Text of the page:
But where do the third group sit? Are they drinking for fun or to numb out emotional pain and stress? Are they still in control of alcohol or has it begun to control them, and if they are to ultimately lose the power in their relationship with the bottle, at what point will they know this shift has occurred?
The Sober Revolution was written with those in mind who can see the train wreck approaching – the wheels have not yet fallen off but it is only a matter of time before they do. In a world which glorifies and advertises alcohol in such a ubiquitous fashion it can be an inordinately difficult task to separate one’s self from the ‘responsible’ drinkers – if someone is yet to consider themselves ‘an alcoholic’ they are unlikely to seek advice from (for instance) Alcoholics Anonymous. And yet if the pervasive thought that booze has begun to take far more than it gives is ever-present, surely it is at exactly this point when help really needs to be sought.
Many alcohol support agencies, through no real fault of their own, do not seem relevant to those who aren’t quite sure if they have crossed the invisible line from ‘responsible’ drinker to full-blown alcoholic. Their appeal reaches out to the overt problem, rather than the hidden one. And yet it is the secret drinking culture amongst the middle classes, and in particular women, which is the one nurturing a massive future public health crisis – statistical evidence points to this demographic being the one most likely to drain the NHS over the coming years with regards to alcohol-related illnesses.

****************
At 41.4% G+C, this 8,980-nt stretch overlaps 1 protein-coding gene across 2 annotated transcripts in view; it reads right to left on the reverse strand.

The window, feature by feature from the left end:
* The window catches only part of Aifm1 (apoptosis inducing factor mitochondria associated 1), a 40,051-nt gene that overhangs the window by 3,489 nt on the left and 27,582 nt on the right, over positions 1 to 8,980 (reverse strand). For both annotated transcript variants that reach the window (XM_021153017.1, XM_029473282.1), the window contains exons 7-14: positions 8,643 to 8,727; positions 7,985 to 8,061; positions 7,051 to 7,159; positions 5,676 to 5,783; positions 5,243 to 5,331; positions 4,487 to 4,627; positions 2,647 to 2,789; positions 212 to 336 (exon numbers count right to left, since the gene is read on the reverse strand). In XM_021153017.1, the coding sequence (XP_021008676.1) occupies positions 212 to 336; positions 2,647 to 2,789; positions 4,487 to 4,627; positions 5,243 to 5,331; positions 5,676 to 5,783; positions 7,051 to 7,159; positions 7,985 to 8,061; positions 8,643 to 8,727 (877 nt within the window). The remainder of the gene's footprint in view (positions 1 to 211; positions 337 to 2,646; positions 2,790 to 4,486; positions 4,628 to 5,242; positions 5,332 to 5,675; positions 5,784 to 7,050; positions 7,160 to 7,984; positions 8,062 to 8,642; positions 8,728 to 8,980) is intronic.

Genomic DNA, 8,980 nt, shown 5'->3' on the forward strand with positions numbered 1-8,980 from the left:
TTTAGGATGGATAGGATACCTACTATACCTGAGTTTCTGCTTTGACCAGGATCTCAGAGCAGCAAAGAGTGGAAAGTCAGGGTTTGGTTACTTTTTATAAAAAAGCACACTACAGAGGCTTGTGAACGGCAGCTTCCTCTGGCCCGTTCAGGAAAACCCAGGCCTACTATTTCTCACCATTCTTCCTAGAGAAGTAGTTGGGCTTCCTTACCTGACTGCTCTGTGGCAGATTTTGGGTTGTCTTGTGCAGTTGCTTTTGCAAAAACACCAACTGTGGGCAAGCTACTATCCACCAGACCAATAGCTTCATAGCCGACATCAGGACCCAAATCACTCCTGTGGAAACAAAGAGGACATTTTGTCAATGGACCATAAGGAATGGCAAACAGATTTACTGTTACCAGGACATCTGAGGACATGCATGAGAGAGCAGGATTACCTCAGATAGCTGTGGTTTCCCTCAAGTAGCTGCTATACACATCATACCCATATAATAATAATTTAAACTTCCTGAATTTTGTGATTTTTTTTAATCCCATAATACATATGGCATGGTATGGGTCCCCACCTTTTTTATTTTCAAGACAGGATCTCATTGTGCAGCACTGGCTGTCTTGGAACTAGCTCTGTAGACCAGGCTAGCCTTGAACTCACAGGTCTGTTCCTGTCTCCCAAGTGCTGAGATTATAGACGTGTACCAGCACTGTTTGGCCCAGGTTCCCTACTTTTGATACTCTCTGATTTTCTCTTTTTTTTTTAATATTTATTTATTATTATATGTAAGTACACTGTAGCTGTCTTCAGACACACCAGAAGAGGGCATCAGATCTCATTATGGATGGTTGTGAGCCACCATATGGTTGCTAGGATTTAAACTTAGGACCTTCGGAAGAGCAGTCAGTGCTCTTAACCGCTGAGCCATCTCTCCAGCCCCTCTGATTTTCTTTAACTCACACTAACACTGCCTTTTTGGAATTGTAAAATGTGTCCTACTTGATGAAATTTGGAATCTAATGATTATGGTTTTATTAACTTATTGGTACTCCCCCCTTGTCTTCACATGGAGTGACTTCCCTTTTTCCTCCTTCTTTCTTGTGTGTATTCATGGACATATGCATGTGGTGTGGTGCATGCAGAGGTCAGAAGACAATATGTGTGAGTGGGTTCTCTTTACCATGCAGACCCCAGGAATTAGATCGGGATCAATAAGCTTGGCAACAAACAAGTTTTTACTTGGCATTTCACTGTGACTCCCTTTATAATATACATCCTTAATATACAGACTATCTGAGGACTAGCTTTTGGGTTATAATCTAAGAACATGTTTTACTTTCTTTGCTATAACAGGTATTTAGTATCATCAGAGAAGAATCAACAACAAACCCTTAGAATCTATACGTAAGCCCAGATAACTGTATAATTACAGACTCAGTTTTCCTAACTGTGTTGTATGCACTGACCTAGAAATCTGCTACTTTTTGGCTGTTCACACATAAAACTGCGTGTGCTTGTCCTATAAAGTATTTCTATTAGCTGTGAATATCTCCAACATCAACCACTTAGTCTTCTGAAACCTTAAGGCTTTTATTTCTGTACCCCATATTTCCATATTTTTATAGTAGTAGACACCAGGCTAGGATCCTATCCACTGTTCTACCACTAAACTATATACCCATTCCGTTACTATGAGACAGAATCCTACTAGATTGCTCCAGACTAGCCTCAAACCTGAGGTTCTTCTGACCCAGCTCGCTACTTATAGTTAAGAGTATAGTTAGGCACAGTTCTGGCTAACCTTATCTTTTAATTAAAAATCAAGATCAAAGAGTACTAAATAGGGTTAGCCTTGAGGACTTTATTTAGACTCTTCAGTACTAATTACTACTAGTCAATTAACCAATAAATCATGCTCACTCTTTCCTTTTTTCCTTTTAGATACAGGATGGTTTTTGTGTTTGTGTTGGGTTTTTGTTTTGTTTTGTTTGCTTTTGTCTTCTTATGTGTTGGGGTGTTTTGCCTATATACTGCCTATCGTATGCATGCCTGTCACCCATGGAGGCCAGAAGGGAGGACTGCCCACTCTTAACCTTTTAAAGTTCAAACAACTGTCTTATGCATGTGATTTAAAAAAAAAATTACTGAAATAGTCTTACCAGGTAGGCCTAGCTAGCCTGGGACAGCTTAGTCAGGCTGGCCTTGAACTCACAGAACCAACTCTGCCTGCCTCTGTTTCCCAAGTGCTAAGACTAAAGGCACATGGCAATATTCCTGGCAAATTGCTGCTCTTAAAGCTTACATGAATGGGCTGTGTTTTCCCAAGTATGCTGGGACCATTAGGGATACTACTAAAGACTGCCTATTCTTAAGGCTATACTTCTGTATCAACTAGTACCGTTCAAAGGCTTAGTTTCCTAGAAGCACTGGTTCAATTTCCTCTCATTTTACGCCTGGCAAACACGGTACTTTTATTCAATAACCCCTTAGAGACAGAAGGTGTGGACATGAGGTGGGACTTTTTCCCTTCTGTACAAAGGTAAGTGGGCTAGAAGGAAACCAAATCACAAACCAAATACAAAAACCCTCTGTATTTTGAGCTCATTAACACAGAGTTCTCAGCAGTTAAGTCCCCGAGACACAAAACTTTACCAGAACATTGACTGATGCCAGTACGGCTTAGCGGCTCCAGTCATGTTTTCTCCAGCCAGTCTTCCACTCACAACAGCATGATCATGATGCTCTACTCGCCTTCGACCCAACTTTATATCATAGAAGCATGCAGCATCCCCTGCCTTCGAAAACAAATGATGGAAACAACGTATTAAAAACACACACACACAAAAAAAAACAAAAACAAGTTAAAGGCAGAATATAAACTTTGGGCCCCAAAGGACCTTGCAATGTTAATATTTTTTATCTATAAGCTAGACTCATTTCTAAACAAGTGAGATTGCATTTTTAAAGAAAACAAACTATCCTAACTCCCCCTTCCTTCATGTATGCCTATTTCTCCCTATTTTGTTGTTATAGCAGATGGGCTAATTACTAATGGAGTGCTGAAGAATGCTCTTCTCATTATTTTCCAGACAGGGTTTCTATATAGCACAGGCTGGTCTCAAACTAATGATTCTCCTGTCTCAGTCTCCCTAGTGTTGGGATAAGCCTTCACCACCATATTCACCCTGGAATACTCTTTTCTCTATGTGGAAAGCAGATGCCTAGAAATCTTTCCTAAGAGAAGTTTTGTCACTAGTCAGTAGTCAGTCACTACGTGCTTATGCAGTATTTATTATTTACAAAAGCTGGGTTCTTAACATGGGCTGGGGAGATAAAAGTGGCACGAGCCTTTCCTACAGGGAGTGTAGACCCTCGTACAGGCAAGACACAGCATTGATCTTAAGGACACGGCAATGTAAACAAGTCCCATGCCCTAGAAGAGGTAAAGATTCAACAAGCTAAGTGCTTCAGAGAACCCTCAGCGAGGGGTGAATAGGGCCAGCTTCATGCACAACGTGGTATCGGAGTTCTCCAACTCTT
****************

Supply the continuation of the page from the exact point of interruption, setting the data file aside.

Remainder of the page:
Far too many are coming close to seriously and permanently damaging their health as a direct result of knocking back a bottle of Chardonnay of an evening after the kids have gone to bed, a fast-track route to unwinding and forgetting the stresses of the day. The AA holds no relevance to these people for that is where alcoholics, a label which appears too severe for many, go for help. The issue is made yet more difficult owing to a stigma in our society with regards to women who drink heavily; many are terrified to go to their GP for help and feel unable to talk openly for fear of being judged – being scared to talk only compounds the problem further.
Enabling people to come forward by beginning an honest conversation about alcohol dependency in which people are not judged for unwittingly crossing the line from fun, social drinker to alcoholic, would go a long way to help those who feel they are walking a hazardous path towards a life defined by the need to drink. It’s not about criticising people for drinking per se, or about labelling those who have developed a dependency on alcohol simply because we don’t want to question our own relationship with booze – the conversation needs to be geared towards offering a way out before the wheels fall off, for the thousands of people who are terrified of how their one-time friend in the bottle has gradually morphed into a secret enemy.